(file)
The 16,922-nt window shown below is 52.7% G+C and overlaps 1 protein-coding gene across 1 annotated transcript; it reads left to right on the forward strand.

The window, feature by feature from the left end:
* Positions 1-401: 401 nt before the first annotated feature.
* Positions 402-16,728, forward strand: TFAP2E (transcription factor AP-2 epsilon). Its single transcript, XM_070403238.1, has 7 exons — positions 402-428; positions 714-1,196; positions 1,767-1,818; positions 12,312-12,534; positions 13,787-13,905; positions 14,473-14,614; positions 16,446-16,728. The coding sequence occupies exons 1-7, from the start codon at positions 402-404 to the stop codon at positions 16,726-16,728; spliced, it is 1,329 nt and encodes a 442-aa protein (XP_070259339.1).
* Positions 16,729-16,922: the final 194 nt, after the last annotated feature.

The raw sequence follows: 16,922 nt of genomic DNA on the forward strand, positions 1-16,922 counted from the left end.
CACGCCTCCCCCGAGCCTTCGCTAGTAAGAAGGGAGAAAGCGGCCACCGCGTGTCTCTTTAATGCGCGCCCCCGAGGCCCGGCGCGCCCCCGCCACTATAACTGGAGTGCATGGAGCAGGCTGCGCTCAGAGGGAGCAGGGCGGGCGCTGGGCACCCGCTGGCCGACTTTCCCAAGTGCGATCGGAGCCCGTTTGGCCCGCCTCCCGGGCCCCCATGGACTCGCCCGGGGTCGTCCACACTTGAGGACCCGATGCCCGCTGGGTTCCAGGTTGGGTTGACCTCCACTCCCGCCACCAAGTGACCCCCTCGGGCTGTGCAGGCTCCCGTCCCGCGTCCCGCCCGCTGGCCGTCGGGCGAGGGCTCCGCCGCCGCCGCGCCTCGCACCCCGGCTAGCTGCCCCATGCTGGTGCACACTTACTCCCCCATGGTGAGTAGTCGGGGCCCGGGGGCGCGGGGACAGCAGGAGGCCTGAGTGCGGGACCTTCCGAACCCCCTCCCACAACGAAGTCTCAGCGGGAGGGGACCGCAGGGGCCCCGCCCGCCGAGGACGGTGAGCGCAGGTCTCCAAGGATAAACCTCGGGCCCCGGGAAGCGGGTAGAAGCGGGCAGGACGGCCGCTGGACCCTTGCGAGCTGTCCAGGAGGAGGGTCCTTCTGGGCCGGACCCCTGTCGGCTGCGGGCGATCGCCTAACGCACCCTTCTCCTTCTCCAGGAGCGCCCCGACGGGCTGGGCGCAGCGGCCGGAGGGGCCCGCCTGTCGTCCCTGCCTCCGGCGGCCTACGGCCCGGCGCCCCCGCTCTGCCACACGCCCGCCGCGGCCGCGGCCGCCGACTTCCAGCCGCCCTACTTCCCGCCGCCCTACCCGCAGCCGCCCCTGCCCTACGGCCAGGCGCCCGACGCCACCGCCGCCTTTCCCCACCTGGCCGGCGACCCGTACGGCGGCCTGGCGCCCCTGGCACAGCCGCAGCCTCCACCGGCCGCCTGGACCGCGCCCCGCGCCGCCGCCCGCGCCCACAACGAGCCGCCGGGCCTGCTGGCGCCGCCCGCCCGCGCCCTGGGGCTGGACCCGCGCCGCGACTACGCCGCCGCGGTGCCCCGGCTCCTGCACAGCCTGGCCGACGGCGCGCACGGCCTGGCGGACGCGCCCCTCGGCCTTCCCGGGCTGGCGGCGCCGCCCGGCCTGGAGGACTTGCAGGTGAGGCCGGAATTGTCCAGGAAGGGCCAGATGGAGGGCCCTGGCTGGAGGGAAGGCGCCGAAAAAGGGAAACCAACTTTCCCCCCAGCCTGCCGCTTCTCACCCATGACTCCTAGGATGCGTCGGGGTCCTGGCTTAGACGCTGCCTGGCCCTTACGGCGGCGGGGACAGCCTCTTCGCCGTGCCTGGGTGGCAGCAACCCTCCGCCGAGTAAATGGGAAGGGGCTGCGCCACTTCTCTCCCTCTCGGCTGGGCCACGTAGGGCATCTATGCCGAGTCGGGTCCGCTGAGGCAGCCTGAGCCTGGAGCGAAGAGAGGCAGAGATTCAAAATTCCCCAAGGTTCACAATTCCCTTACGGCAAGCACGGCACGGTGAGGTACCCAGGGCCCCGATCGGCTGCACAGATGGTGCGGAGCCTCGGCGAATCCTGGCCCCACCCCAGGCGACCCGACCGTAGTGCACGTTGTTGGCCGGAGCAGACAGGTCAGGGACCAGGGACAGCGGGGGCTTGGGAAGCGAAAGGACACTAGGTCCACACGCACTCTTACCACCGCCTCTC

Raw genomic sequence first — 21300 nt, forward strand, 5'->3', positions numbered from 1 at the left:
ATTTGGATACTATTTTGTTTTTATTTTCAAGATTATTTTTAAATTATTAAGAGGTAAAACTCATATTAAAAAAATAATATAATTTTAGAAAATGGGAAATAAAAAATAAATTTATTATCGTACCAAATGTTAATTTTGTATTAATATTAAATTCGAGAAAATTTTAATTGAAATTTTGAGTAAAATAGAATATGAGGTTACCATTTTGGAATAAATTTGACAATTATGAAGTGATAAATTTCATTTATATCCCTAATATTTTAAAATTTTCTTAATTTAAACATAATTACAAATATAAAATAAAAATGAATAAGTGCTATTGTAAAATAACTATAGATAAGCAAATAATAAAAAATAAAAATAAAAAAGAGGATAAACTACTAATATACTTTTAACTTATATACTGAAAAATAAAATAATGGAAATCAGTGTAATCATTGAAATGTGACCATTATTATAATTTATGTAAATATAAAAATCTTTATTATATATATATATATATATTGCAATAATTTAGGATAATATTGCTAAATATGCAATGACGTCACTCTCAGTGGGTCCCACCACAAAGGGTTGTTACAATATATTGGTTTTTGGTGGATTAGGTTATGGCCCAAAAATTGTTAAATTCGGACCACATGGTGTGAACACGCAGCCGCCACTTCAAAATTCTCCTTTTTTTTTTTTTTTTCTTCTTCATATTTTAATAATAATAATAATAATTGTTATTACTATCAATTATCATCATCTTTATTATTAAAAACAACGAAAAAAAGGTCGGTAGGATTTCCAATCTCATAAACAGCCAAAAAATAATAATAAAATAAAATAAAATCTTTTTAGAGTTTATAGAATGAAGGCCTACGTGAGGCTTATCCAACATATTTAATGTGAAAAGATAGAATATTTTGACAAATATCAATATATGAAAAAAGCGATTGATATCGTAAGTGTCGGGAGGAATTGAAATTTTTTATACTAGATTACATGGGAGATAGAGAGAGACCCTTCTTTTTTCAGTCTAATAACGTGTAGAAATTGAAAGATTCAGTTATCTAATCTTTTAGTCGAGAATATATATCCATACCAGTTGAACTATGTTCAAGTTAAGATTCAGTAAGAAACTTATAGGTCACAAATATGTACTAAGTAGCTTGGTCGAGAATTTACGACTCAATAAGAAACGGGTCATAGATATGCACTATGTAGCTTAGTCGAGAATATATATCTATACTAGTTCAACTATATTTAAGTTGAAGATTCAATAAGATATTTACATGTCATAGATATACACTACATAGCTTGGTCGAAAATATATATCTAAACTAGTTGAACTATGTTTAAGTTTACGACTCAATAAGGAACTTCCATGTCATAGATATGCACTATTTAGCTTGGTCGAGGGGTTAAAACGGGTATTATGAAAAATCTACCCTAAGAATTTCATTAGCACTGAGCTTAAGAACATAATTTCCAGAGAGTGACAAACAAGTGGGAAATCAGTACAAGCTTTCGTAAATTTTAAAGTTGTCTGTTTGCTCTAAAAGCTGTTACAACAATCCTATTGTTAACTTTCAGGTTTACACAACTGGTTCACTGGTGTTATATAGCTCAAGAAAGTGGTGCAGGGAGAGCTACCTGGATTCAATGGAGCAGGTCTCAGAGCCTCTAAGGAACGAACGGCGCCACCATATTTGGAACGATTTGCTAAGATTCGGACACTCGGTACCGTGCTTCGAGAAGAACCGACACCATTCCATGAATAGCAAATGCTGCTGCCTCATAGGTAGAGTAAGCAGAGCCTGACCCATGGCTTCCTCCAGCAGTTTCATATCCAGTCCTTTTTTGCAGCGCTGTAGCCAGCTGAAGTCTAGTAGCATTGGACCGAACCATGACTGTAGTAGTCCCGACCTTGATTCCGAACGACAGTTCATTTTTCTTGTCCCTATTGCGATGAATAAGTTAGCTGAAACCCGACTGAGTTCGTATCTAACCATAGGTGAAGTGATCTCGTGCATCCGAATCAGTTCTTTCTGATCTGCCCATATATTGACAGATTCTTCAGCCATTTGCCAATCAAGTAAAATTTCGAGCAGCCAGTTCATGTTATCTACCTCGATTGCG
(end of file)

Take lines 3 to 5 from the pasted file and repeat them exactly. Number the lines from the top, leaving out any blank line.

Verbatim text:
* Positions 1-401: 401 nt before the first annotated feature.
* Positions 402-16,728, forward strand: TFAP2E (transcription factor AP-2 epsilon). Its single transcript, XM_070403238.1, has 7 exons — positions 402-428; positions 714-1,196; positions 1,767-1,818; positions 12,312-12,534; positions 13,787-13,905; positions 14,473-14,614; positions 16,446-16,728. The coding sequence occupies exons 1-7, from the start codon at positions 402-404 to the stop codon at positions 16,726-16,728; spliced, it is 1,329 nt and encodes a 442-aa protein (XP_070259339.1).
* Positions 16,729-16,922: the final 194 nt, after the last annotated feature.